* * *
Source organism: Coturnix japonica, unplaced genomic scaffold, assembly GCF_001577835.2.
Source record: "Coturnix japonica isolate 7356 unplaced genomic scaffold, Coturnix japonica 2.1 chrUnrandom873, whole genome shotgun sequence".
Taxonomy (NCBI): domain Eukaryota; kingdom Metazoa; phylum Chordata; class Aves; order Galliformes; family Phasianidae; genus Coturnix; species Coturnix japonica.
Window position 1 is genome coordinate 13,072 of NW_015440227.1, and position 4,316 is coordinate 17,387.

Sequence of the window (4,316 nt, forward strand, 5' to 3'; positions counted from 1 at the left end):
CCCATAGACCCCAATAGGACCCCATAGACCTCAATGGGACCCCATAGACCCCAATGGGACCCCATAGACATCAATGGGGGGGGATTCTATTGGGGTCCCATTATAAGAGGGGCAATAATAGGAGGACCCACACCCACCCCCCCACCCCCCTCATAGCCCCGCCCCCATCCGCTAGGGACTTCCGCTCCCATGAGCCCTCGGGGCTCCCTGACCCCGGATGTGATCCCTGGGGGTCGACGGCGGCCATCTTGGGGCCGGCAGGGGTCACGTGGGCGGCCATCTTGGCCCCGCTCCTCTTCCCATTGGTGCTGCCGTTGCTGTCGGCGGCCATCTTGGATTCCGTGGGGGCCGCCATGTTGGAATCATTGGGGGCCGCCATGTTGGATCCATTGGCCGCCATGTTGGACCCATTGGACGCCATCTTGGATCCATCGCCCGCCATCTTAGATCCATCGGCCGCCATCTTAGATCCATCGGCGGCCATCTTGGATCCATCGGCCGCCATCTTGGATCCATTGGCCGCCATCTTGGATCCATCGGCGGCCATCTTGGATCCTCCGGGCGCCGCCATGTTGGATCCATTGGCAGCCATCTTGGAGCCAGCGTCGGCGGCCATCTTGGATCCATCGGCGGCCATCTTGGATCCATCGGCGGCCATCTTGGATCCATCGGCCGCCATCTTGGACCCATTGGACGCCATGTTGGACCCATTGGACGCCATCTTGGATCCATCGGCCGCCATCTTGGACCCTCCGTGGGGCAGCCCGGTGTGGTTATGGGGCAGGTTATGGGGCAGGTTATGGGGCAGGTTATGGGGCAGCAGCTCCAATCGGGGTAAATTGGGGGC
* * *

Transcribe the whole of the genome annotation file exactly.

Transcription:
Source organism: Coturnix japonica, unplaced genomic scaffold, assembly GCF_001577835.2.
Source record: "Coturnix japonica isolate 7356 unplaced genomic scaffold, Coturnix japonica 2.1 chrUnrandom873, whole genome shotgun sequence".
Taxonomy (NCBI): domain Eukaryota; kingdom Metazoa; phylum Chordata; class Aves; order Galliformes; family Phasianidae; genus Coturnix; species Coturnix japonica.
Window position 1 is genome coordinate 13,072 of NW_015440227.1, and position 4,316 is coordinate 17,387.

Sequence of the window (4,316 nt, forward strand, 5' to 3'; positions counted from 1 at the left end):
CCCATAGACCCCAATAGGACCCCATAGACCTCAATGGGACCCCATAGACCCCAATGGGACCCCATAGACATCAATGGGGGGGGATTCTATTGGGGTCCCATTATAAGAGGGGCAATAATAGGAGGACCCACACCCACCCCCCCACCCCCCTCATAGCCCCGCCCCCATCCGCTAGGGACTTCCGCTCCCATGAGCCCTCGGGGCTCCCTGACCCCGGATGTGATCCCTGGGGGTCGACGGCGGCCATCTTGGGGCCGGCAGGGGTCACGTGGGCGGCCATCTTGGCCCCGCTCCTCTTCCCATTGGTGCTGCCGTTGCTGTCGGCGGCCATCTTGGATTCCGTGGGGGCCGCCATGTTGGAATCATTGGGGGCCGCCATGTTGGATCCATTGGCCGCCATGTTGGACCCATTGGACGCCATCTTGGATCCATCGCCCGCCATCTTAGATCCATCGGCCGCCATCTTAGATCCATCGGCGGCCATCTTGGATCCATCGGCCGCCATCTTGGATCCATTGGCCGCCATCTTGGATCCATCGGCGGCCATCTTGGATCCTCCGGGCGCCGCCATGTTGGATCCATTGGCAGCCATCTTGGAGCCAGCGTCGGCGGCCATCTTGGATCCATCGGCGGCCATCTTGGATCCATCGGCGGCCATCTTGGATCCATCGGCCGCCATCTTGGACCCATTGGACGCCATGTTGGACCCATTGGACGCCATCTTGGATCCATCGGCCGCCATCTTGGACCCTCCGTGGGGCAGCCCGGTGTGGTTATGGGGCAGGTTATGGGGCAGGTTATGGGGCAGGTTATGGGGCAGCAGCTCCAATCGGGGTAAATTGGGGGC